Boeing Co.'s shareholder equity is now $1.2 billion in the hole thanks to an $8.4-billion gap between its pension assets and the projected cost of its obligations for 2008. At the end of 2007, Boeing had a $4.7-billion pension surplus. If its investments don't turn around, the Chicago-based aerospace giant will have to quadruple annual contributions to its plan to about $2 billion by 2011.
Stock market losses also pounded pension funds at Abbott Laboratories Inc., Caterpillar Inc. and Exelon Corp., with others sure to emerge as companies file their annual financial reports with the Securities and Exchange Commission in coming weeks.
The pension gaps underscore a growing conundrum. Unfunded pension liabilities have to be subtracted from shareholder equity, weakening balance sheets at a time when it's already tough to borrow money. Barring a reprieve from Congress, companies may be forced to make more layoffs or curb capital investments to divert cash to shore up pensions.
"There are companies out there faced with paying their pension plan or staying in business," says Mark Ugoretz, president and CEO of the ERISA Industry Committee, a Washington, D.C., lobbying group. ERISA refers to the Employee Retirement Income Security Act of 1974, which sets standards to ensure pension plans are sufficiently funded.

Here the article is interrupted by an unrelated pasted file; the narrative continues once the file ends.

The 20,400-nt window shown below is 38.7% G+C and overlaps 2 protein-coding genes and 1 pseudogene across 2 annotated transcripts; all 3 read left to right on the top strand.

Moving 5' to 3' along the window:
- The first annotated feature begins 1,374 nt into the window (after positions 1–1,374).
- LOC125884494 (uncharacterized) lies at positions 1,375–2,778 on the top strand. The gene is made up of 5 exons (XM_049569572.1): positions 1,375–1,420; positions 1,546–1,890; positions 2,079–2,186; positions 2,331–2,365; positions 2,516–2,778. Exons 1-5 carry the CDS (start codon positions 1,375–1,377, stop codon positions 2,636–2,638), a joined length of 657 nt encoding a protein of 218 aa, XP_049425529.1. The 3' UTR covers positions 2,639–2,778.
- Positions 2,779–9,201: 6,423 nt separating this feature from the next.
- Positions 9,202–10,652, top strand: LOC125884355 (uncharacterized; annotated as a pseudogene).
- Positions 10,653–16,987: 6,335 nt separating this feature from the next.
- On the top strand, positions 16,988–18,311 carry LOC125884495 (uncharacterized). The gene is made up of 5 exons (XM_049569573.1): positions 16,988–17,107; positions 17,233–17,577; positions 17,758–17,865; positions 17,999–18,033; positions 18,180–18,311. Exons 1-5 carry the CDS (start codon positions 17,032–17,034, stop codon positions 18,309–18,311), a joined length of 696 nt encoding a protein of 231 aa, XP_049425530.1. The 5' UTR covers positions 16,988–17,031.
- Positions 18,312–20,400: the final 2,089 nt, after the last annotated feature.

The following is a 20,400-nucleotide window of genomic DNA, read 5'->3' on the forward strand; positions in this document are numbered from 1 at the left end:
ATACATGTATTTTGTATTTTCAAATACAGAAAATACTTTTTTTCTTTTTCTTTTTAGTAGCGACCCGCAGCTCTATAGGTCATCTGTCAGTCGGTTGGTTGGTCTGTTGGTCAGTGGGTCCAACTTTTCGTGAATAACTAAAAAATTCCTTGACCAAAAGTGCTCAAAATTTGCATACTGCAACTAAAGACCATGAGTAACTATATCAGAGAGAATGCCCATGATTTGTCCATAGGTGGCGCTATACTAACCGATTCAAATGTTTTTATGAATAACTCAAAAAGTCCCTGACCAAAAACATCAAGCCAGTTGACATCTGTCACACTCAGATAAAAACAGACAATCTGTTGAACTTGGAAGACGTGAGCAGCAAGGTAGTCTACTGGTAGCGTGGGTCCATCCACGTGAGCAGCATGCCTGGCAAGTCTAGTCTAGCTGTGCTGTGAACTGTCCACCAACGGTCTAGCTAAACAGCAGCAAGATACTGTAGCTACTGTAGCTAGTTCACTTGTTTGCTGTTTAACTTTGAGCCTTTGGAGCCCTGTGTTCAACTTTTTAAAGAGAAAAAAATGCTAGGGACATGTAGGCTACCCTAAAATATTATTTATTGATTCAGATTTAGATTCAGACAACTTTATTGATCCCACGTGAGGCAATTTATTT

The Chicago companies are symptomatic of nationwide woes. Last year, the 100 largest corporate pension funds in the U.S. saw their net assets decline by 21%, while liabilities increased 1.2%. Applying those averages to any of the region's top funds puts almost all of them into the red by at least $1 billion.
The situation is far worse at companies that entered 2008 with plans already in poor shape. They are now even harder-pressed to come up with huge increases in pension fund contributions to erase the gap in seven years, as federal law requires.
A Boeing spokesman says the pension deficit is "clearly a situation we don't like," but adds that the company's credit rating hasn't been affected.
Stricter federal pension-funding requirements, enacted when the stock market was riding high, threaten to undermine the economy further. Business interests are lobbying for more time to close the gaps, but with lawmakers focused on the housing and banking crises, the issue hasn't gained much traction in Washington.
As a result, "many of the country's largest employers are being forced to make short-term trade-offs between maintaining employment and funding long-term obligations," Sears Holdings Corp. Chairman Edward Lampert wrote in a note to shareholders last week.
Hoffman Estates-based Sears, which announced the closings of 24 stores this year, expects its pension expense to soar as high as $175 million this year from $1 million last year due to the markets' decline.
Underfunded pensions also are forcing borrowing costs higher for some companies.